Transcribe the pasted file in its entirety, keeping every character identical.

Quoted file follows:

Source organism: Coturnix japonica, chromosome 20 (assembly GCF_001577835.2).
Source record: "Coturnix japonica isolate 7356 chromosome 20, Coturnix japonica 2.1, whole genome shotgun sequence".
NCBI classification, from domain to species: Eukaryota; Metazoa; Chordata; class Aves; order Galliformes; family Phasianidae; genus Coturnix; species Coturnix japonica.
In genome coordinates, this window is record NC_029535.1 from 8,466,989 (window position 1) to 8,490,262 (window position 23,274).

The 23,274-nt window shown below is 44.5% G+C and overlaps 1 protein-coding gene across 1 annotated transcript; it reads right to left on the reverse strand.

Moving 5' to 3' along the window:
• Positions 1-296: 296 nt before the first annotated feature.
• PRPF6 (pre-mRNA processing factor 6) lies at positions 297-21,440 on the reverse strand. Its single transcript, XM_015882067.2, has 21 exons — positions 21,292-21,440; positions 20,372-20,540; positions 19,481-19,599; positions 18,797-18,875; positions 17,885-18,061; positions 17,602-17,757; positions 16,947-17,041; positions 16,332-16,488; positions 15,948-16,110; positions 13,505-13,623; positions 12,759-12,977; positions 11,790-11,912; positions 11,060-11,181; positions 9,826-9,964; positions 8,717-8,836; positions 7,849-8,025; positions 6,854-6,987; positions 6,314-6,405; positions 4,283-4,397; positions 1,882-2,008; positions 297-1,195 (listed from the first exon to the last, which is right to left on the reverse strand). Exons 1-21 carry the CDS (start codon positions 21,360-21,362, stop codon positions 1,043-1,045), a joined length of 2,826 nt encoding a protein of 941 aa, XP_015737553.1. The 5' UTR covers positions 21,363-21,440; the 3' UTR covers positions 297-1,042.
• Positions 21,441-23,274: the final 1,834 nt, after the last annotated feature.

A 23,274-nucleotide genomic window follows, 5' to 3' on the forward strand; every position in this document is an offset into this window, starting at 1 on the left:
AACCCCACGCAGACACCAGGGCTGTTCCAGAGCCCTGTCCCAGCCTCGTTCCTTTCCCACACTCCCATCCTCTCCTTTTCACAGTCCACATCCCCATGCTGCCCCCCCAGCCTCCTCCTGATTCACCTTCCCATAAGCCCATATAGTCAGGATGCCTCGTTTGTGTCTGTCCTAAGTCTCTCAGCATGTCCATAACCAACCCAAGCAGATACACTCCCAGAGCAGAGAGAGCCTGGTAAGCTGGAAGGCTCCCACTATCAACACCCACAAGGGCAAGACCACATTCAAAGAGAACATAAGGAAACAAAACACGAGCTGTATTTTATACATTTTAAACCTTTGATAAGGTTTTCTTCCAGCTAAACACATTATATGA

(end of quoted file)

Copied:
Source organism: Coturnix japonica, chromosome 20 (assembly GCF_001577835.2).
Source record: "Coturnix japonica isolate 7356 chromosome 20, Coturnix japonica 2.1, whole genome shotgun sequence".
NCBI classification, from domain to species: Eukaryota; Metazoa; Chordata; class Aves; order Galliformes; family Phasianidae; genus Coturnix; species Coturnix japonica.
In genome coordinates, this window is record NC_029535.1 from 8,466,989 (window position 1) to 8,490,262 (window position 23,274).

The 23,274-nt window shown below is 44.5% G+C and overlaps 1 protein-coding gene across 1 annotated transcript; it reads right to left on the reverse strand.

Moving 5' to 3' along the window:
• Positions 1-296: 296 nt before the first annotated feature.
• PRPF6 (pre-mRNA processing factor 6) lies at positions 297-21,440 on the reverse strand. Its single transcript, XM_015882067.2, has 21 exons — positions 21,292-21,440; positions 20,372-20,540; positions 19,481-19,599; positions 18,797-18,875; positions 17,885-18,061; positions 17,602-17,757; positions 16,947-17,041; positions 16,332-16,488; positions 15,948-16,110; positions 13,505-13,623; positions 12,759-12,977; positions 11,790-11,912; positions 11,060-11,181; positions 9,826-9,964; positions 8,717-8,836; positions 7,849-8,025; positions 6,854-6,987; positions 6,314-6,405; positions 4,283-4,397; positions 1,882-2,008; positions 297-1,195 (listed from the first exon to the last, which is right to left on the reverse strand). Exons 1-21 carry the CDS (start codon positions 21,360-21,362, stop codon positions 1,043-1,045), a joined length of 2,826 nt encoding a protein of 941 aa, XP_015737553.1. The 5' UTR covers positions 21,363-21,440; the 3' UTR covers positions 297-1,042.
• Positions 21,441-23,274: the final 1,834 nt, after the last annotated feature.

A 23,274-nucleotide genomic window follows, 5' to 3' on the forward strand; every position in this document is an offset into this window, starting at 1 on the left:
AACCCCACGCAGACACCAGGGCTGTTCCAGAGCCCTGTCCCAGCCTCGTTCCTTTCCCACACTCCCATCCTCTCCTTTTCACAGTCCACATCCCCATGCTGCCCCCCCAGCCTCCTCCTGATTCACCTTCCCATAAGCCCATATAGTCAGGATGCCTCGTTTGTGTCTGTCCTAAGTCTCTCAGCATGTCCATAACCAACCCAAGCAGATACACTCCCAGAGCAGAGAGAGCCTGGTAAGCTGGAAGGCTCCCACTATCAACACCCACAAGGGCAAGACCACATTCAAAGAGAACATAAGGAAACAAAACACGAGCTGTATTTTATACATTTTAAACCTTTGATAAGGTTTTCTTCCAGCTAAACACATTATATGA